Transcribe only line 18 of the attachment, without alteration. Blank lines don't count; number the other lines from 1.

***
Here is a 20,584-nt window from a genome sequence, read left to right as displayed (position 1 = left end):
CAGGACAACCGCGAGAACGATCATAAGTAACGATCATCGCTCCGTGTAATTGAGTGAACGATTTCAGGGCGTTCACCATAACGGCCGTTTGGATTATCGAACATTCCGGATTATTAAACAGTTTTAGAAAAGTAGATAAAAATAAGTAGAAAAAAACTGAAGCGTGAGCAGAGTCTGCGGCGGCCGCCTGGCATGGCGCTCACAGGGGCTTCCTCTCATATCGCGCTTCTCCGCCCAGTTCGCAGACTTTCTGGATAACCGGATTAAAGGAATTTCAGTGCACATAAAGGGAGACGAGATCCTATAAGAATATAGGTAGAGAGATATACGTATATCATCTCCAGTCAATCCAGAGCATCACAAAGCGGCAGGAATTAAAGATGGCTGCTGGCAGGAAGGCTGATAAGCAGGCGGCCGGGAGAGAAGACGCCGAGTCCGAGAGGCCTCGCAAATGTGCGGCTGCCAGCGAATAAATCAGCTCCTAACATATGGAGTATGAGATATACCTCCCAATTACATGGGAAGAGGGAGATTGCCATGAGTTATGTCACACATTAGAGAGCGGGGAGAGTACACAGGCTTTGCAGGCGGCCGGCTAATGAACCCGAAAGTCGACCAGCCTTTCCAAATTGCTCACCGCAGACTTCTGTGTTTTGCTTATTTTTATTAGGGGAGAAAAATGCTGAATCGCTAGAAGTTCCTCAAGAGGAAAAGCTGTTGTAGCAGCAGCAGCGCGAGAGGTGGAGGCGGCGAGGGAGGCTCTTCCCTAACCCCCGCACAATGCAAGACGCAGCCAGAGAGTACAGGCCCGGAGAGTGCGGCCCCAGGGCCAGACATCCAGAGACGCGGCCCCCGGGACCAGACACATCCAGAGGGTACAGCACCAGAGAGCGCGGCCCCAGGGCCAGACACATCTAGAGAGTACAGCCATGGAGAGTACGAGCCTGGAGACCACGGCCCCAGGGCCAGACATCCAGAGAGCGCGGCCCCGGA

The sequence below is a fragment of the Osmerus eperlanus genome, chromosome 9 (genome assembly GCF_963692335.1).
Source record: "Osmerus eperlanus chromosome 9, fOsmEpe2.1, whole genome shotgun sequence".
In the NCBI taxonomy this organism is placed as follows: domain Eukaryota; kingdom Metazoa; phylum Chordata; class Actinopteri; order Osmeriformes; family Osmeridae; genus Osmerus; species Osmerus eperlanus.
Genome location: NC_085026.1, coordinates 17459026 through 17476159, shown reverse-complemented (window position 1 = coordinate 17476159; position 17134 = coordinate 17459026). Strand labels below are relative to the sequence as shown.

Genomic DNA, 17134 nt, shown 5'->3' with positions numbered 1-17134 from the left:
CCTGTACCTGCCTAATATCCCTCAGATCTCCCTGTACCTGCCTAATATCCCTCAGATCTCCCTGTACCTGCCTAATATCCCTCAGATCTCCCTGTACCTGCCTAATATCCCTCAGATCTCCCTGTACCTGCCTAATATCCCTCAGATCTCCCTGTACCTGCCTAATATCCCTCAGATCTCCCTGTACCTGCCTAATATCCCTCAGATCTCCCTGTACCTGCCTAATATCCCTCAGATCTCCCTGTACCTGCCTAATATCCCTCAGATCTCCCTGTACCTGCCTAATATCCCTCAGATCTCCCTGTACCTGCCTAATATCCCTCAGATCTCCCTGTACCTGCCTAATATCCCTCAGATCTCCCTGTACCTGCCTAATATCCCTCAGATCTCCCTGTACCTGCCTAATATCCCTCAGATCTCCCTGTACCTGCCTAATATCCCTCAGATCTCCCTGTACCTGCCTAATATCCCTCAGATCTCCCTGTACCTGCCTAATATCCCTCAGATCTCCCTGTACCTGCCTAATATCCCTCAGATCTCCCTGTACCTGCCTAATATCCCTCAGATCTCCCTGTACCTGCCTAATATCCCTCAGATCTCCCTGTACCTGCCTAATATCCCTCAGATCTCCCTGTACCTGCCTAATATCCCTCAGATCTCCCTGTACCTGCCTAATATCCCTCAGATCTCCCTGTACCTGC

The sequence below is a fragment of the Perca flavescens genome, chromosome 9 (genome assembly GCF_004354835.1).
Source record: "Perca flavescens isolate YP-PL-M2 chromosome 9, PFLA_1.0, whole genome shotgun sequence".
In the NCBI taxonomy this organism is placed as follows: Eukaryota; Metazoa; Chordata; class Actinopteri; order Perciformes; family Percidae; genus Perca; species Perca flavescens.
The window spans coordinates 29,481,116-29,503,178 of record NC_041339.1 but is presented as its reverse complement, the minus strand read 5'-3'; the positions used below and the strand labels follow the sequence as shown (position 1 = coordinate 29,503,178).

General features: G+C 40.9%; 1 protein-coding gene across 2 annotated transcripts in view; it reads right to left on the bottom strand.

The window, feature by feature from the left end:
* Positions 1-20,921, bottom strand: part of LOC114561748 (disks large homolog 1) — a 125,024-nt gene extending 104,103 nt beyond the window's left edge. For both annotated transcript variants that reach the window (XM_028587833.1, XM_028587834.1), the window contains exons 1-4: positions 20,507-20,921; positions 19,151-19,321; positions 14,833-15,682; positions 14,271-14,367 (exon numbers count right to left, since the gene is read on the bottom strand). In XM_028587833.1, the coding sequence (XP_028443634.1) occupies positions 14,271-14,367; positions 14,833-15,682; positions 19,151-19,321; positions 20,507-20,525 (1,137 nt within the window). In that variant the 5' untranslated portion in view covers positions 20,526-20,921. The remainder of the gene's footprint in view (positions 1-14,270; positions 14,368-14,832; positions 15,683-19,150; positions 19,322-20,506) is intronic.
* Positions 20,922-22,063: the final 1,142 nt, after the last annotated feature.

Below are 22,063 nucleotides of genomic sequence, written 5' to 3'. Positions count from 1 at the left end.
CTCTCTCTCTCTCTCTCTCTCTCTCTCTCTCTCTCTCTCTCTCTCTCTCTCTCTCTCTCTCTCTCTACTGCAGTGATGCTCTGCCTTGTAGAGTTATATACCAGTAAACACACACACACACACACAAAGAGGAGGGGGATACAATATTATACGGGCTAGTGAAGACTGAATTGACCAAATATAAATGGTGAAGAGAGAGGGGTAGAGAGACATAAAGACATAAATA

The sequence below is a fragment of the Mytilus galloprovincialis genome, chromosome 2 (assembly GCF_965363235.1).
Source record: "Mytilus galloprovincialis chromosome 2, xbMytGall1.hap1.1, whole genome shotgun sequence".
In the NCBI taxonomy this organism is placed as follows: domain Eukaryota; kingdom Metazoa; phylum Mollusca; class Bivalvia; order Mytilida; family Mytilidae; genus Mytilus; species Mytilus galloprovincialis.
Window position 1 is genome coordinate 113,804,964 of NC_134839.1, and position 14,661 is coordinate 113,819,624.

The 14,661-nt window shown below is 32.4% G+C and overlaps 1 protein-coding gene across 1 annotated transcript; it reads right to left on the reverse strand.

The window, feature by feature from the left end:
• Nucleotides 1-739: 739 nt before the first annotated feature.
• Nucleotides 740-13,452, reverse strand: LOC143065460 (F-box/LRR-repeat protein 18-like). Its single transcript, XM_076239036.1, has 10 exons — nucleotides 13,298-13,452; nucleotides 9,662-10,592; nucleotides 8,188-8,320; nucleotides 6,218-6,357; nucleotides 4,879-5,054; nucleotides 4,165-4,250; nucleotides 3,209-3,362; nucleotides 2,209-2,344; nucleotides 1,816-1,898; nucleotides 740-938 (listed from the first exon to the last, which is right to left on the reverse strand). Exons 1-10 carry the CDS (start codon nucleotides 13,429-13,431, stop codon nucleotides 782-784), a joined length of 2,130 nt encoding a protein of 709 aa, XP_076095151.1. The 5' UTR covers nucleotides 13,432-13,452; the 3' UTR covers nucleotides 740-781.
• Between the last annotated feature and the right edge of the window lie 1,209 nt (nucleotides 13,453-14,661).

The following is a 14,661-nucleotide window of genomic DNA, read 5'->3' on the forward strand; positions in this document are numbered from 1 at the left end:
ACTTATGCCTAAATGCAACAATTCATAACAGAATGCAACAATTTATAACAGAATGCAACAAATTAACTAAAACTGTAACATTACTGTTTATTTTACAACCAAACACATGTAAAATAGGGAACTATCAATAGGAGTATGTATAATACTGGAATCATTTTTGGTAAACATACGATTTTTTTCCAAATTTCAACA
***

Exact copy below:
CTCTCTCTCTCTCTCTCTCTCTCTCTCTCTCTCTCTCTCTCTCTCTCTCTCTCTCTCTCTCTCTCTACTGCAGTGATGCTCTGCCTTGTAGAGTTATATACCAGTAAACACACACACACACACACAAAGAGGAGGGGGATACAATATTATACGGGCTAGTGAAGACTGAATTGACCAAATATAAATGGTGAAGAGAGAGGGGTAGAGAGACATAAAGACATAAATA